The overall dissimilarity between the fungal communities of the upper and lower aquifers calculated by SIMPER analysis was high (81.36%). The top 10 OTUs significantly contributed to the observed dissimilarity between the fungal communities of the upper and lower aquifers and could be considered to be drivers of fungal community structural change in these two aquifers are summarized in Table 3. The OTUs that contributed the most (16% of the total dissimilarity) were OTU_003 and OTU_005 identified as Ascomycota and Basidiomycota species, respectively, with the highest relative abundance (14 and 10%) in the upper aquifer. While in the lower aquifer, OTU_009 (Sordariomycetes) and OTU_010 (Mortierellaceae), belonging to the phyla Ascomycota and Zygomycota, were more abundant (10 and 9%). Together, these two OTUs – 009 and 010 accounted for 11.4% of the overall dissimilarity.


TABLE 3. Top 10 fungal OTUs that contribute the most to the observed difference in the fungal communities of the upper and lower aquifer assemblages based on SIMPER analysis.

Paired group (UPGMA) clustering analysis using Bray–Curtis similarity indices was performed to identify possible clustering of sampling sites in the upper and lower aquifers on the basis of similarity with respect to fungal community structure. The results indicated that there was no distinct clustering pattern of the sampling sites from the two aquifer assemblages (Figure 4A). Instead, it revealed that none of the sites formed any true cluster with high similarity values regardless of their aquifer (upper and lower) or site (H3, H4, and H5). A two-dimensional non-metric multidimensional scaling (NMDS) ordination (Figure 4B) based on the Bray–Curtis distance matrix indicated that sites H31 and H32 were in close proximity but there was only 30% similarity between them (Figure 4A). The pairwise average dissimilarities between all the samples are given in Table 4. The individual and cumulative contributions of different fungal OTUs in all the pairwise dissimilarities calculated with SIMPER based on the Bray–Curtis similarity index, along with their taxonomic affiliation are given in Supplementary Table S1.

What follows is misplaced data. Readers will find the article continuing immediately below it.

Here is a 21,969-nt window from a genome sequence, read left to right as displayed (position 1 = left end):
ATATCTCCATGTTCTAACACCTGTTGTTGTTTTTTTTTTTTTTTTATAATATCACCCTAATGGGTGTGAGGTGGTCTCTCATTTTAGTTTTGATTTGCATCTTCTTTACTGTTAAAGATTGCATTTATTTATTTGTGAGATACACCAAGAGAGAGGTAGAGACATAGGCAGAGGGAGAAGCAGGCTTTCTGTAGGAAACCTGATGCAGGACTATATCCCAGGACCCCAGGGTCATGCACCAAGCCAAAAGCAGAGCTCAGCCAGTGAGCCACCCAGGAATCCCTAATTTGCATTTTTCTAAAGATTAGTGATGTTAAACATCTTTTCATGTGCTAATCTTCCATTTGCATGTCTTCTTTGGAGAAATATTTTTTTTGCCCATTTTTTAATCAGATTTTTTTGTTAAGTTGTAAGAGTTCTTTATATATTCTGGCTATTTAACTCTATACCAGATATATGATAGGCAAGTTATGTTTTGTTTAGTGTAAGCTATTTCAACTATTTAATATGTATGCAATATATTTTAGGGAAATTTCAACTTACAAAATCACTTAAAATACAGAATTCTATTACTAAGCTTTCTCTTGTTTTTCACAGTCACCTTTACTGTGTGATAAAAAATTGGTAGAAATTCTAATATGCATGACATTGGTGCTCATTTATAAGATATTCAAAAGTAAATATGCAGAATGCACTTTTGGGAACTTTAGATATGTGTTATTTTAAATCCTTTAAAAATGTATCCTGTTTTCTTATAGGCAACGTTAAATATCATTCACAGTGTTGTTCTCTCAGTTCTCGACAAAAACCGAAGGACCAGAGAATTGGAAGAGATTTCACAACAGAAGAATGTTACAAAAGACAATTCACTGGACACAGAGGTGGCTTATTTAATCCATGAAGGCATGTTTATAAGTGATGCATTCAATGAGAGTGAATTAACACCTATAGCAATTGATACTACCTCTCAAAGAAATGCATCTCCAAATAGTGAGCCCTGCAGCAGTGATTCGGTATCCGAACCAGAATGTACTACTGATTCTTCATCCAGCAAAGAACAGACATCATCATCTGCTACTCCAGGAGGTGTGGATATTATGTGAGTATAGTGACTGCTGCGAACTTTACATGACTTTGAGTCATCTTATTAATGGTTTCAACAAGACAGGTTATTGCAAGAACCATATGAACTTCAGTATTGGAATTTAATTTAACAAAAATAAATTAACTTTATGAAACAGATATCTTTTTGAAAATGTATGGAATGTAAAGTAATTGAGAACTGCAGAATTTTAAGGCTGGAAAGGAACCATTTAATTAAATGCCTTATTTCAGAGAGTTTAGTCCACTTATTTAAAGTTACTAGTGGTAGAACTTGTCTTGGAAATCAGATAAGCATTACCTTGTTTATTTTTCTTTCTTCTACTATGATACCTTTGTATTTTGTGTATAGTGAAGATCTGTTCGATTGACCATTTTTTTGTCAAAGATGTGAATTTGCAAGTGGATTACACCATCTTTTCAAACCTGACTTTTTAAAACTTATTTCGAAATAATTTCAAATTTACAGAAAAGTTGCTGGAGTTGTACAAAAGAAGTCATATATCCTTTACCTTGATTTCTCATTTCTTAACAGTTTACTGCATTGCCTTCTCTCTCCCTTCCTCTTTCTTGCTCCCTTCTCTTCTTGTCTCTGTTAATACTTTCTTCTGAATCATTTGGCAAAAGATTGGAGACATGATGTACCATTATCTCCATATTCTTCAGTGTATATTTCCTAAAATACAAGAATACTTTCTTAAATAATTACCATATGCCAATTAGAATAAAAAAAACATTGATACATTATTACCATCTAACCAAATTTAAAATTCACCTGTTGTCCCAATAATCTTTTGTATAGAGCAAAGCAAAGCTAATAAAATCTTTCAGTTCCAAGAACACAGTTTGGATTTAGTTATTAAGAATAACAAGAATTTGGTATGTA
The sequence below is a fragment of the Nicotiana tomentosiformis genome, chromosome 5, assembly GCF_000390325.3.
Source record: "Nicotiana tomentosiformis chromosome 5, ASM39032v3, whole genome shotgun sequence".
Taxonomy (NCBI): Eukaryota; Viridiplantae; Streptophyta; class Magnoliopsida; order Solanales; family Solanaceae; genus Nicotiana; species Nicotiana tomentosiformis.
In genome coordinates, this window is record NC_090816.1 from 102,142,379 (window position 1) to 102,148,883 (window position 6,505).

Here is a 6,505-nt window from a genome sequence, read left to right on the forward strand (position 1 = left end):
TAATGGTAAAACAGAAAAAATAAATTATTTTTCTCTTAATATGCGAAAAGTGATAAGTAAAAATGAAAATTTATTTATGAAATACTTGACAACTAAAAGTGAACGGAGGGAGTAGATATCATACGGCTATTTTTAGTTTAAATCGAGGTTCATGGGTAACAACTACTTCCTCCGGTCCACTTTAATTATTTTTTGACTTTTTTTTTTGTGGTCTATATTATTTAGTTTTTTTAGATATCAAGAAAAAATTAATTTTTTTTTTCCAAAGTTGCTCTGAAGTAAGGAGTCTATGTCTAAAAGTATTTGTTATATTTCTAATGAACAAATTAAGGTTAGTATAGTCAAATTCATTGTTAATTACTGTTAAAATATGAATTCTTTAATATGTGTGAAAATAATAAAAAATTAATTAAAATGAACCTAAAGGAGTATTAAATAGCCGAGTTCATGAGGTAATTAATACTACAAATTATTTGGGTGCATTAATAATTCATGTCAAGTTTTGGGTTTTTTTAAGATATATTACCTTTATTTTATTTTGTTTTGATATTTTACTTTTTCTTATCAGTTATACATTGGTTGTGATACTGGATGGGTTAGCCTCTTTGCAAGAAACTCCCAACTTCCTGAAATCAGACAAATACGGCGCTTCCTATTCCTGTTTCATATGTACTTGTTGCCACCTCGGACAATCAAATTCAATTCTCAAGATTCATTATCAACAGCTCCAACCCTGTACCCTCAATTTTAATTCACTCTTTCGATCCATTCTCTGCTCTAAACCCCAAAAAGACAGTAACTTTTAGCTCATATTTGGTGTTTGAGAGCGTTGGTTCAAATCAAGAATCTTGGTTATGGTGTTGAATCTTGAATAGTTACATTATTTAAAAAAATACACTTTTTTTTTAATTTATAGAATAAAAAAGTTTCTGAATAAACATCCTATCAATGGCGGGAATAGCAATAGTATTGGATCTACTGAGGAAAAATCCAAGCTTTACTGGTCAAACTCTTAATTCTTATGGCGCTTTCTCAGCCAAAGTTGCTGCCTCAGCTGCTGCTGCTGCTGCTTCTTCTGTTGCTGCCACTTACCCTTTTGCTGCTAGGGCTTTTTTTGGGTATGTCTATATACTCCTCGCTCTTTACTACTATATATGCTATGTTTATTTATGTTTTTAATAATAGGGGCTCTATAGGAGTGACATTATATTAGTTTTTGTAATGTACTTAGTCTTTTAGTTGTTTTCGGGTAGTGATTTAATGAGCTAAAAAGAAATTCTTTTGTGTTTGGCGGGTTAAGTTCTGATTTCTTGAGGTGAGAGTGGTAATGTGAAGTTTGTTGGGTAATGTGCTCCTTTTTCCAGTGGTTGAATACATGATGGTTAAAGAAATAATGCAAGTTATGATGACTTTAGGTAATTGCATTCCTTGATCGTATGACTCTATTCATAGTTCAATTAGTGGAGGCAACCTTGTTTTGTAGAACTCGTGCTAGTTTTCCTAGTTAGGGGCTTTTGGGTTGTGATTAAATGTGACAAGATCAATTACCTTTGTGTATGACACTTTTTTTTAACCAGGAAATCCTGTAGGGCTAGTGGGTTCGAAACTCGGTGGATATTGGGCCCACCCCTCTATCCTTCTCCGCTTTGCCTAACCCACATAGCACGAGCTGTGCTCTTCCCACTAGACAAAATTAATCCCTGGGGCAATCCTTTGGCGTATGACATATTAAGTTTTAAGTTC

FIGURE 4. Paired grouped (UPGMA) clustering of fungal OTUs found in the upper and lower aquifer assemblages in the Hainich CZE based on Bray–Curtis similarity index (A) and two-dimensional NMDS ordination of fungal community structures from upper and lower aquifers (B).


TABLE 4. Pairwise average dissimilarities between all the samples from the upper and lower aquifers based on Bray–Curtis similarity matrix.

Furthermore, it can also be inferred from the data presented in Supplementary Table S1 that at each sampling site different fungal OTUs dominated the upper and lower aquifer. For instance, at site H3 (grassland/pasture), fungal OTUs belonging to Russulales sp. were dominant in the upper aquifer, whereas OTUs belonging to family Mortierellaceae and genera Cryptococcus and Malassezia were frequently detected in the lower aquifer. At site H4 (agricultural cropland), the most commonly detected fungal genera in the upper aquifer were Stereum, Mycena, Xanthoria, and Davidiella. In contrast, the lower aquifer was dominated by the genera Blumeria, Cryptococcus, and Penicillium. Similarly, at site H5 (agricultural cropland), the orders Tremellales and Filobasidales (Cryptococcus sp.) prevailed in the upper aquifer and Monilinia fructigena and Bullera globospora dominated in the lower aquifer.

Functional Assignment of Fungal OTUs

Functional assignment of fungal OTUs revealed the presence of four dominant functional groups, i.e., saprotrophs (71%), plant pathogens (17%), animal parasites (1%) and lichenized fungi (1%; Figure 3C). Saprotrophs represented the dominant functional group at almost all the sampling sites in the two aquifer assemblages (60, 83, 77, 94, 69, and 63 at sites H32, H43, H52, H31, H41, and H51, respectively). Interestingly, at site H53 the proportion of plant pathogens (16%) and saprotrophs (14%) were almost equal and there was also a high proportion of unknowns at this site (70%).